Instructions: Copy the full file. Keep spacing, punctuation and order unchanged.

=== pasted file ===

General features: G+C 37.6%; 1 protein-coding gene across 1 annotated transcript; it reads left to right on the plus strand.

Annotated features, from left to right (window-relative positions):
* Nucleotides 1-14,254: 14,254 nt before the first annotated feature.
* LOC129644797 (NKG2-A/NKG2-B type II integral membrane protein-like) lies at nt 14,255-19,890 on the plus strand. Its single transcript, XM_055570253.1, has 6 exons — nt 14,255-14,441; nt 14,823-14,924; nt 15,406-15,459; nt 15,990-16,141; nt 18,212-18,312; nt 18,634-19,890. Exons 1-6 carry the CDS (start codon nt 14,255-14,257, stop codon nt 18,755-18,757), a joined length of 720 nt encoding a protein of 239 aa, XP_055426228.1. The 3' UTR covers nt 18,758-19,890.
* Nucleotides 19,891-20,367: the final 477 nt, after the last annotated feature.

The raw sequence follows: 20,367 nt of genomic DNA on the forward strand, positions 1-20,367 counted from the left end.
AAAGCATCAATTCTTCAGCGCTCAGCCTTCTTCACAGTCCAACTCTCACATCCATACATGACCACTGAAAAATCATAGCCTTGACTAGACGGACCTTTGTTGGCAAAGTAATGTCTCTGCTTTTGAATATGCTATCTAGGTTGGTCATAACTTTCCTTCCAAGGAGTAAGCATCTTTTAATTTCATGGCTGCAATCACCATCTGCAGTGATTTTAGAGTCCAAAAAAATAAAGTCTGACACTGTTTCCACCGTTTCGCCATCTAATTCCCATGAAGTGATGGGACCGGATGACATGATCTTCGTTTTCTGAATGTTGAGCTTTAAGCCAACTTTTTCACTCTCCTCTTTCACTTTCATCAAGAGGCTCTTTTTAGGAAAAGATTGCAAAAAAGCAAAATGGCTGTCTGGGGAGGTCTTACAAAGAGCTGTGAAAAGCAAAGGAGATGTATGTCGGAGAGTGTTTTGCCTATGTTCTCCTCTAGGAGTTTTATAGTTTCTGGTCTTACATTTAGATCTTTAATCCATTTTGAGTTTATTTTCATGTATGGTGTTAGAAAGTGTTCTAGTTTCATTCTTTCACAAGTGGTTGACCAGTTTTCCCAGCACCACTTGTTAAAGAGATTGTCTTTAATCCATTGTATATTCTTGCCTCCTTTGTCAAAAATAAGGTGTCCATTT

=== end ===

General features: G+C 37.6%; 1 protein-coding gene across 1 annotated transcript; it reads left to right on the plus strand.

Annotated features, from left to right (window-relative positions):
* Nucleotides 1-14,254: 14,254 nt before the first annotated feature.
* LOC129644797 (NKG2-A/NKG2-B type II integral membrane protein-like) lies at nt 14,255-19,890 on the plus strand. Its single transcript, XM_055570253.1, has 6 exons — nt 14,255-14,441; nt 14,823-14,924; nt 15,406-15,459; nt 15,990-16,141; nt 18,212-18,312; nt 18,634-19,890. Exons 1-6 carry the CDS (start codon nt 14,255-14,257, stop codon nt 18,755-18,757), a joined length of 720 nt encoding a protein of 239 aa, XP_055426228.1. The 3' UTR covers nt 18,758-19,890.
* Nucleotides 19,891-20,367: the final 477 nt, after the last annotated feature.

The raw sequence follows: 20,367 nt of genomic DNA on the forward strand, positions 1-20,367 counted from the left end.
AAAGCATCAATTCTTCAGCGCTCAGCCTTCTTCACAGTCCAACTCTCACATCCATACATGACCACTGAAAAATCATAGCCTTGACTAGACGGACCTTTGTTGGCAAAGTAATGTCTCTGCTTTTGAATATGCTATCTAGGTTGGTCATAACTTTCCTTCCAAGGAGTAAGCATCTTTTAATTTCATGGCTGCAATCACCATCTGCAGTGATTTTAGAGTCCAAAAAAATAAAGTCTGACACTGTTTCCACCGTTTCGCCATCTAATTCCCATGAAGTGATGGGACCGGATGACATGATCTTCGTTTTCTGAATGTTGAGCTTTAAGCCAACTTTTTCACTCTCCTCTTTCACTTTCATCAAGAGGCTCTTTTTAGGAAAAGATTGCAAAAAAGCAAAATGGCTGTCTGGGGAGGTCTTACAAAGAGCTGTGAAAAGCAAAGGAGATGTATGTCGGAGAGTGTTTTGCCTATGTTCTCCTCTAGGAGTTTTATAGTTTCTGGTCTTACATTTAGATCTTTAATCCATTTTGAGTTTATTTTCATGTATGGTGTTAGAAAGTGTTCTAGTTTCATTCTTTCACAAGTGGTTGACCAGTTTTCCCAGCACCACTTGTTAAAGAGATTGTCTTTAATCCATTGTATATTCTTGCCTCCTTTGTCAAAAATAAGGTGTCCATTT